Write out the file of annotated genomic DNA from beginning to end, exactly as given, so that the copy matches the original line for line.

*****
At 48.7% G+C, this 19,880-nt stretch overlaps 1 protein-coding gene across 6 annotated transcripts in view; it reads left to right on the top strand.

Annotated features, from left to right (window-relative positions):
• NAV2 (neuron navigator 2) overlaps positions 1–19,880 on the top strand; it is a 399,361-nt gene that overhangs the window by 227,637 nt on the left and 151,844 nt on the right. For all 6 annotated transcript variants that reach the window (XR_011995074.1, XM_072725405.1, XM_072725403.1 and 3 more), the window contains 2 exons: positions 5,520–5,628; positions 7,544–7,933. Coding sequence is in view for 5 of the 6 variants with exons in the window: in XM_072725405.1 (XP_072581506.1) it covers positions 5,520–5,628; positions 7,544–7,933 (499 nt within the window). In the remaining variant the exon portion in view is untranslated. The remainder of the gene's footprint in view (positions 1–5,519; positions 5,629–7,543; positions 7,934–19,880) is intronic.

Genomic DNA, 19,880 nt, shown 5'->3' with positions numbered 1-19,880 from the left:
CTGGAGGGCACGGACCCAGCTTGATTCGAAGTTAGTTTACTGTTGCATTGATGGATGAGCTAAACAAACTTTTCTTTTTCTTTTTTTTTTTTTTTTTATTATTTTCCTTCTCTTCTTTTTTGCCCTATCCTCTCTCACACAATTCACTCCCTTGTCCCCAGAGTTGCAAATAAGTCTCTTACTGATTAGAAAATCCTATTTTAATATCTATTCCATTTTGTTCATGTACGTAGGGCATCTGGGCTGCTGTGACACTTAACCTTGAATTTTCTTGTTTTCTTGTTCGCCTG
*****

At 48.7% G+C, this 19,880-nt stretch overlaps 1 protein-coding gene across 6 annotated transcripts in view; it reads left to right on the top strand.

Annotated features, from left to right (window-relative positions):
• NAV2 (neuron navigator 2) overlaps positions 1–19,880 on the top strand; it is a 399,361-nt gene that overhangs the window by 227,637 nt on the left and 151,844 nt on the right. For all 6 annotated transcript variants that reach the window (XR_011995074.1, XM_072725405.1, XM_072725403.1 and 3 more), the window contains 2 exons: positions 5,520–5,628; positions 7,544–7,933. Coding sequence is in view for 5 of the 6 variants with exons in the window: in XM_072725405.1 (XP_072581506.1) it covers positions 5,520–5,628; positions 7,544–7,933 (499 nt within the window). In the remaining variant the exon portion in view is untranslated. The remainder of the gene's footprint in view (positions 1–5,519; positions 5,629–7,543; positions 7,934–19,880) is intronic.

Genomic DNA, 19,880 nt, shown 5'->3' with positions numbered 1-19,880 from the left:
CTGGAGGGCACGGACCCAGCTTGATTCGAAGTTAGTTTACTGTTGCATTGATGGATGAGCTAAACAAACTTTTCTTTTTCTTTTTTTTTTTTTTTTTATTATTTTCCTTCTCTTCTTTTTTGCCCTATCCTCTCTCACACAATTCACTCCCTTGTCCCCAGAGTTGCAAATAAGTCTCTTACTGATTAGAAAATCCTATTTTAATATCTATTCCATTTTGTTCATGTACGTAGGGCATCTGGGCTGCTGTGACACTTAACCTTGAATTTTCTTGTTTTCTTGTTCGCCTG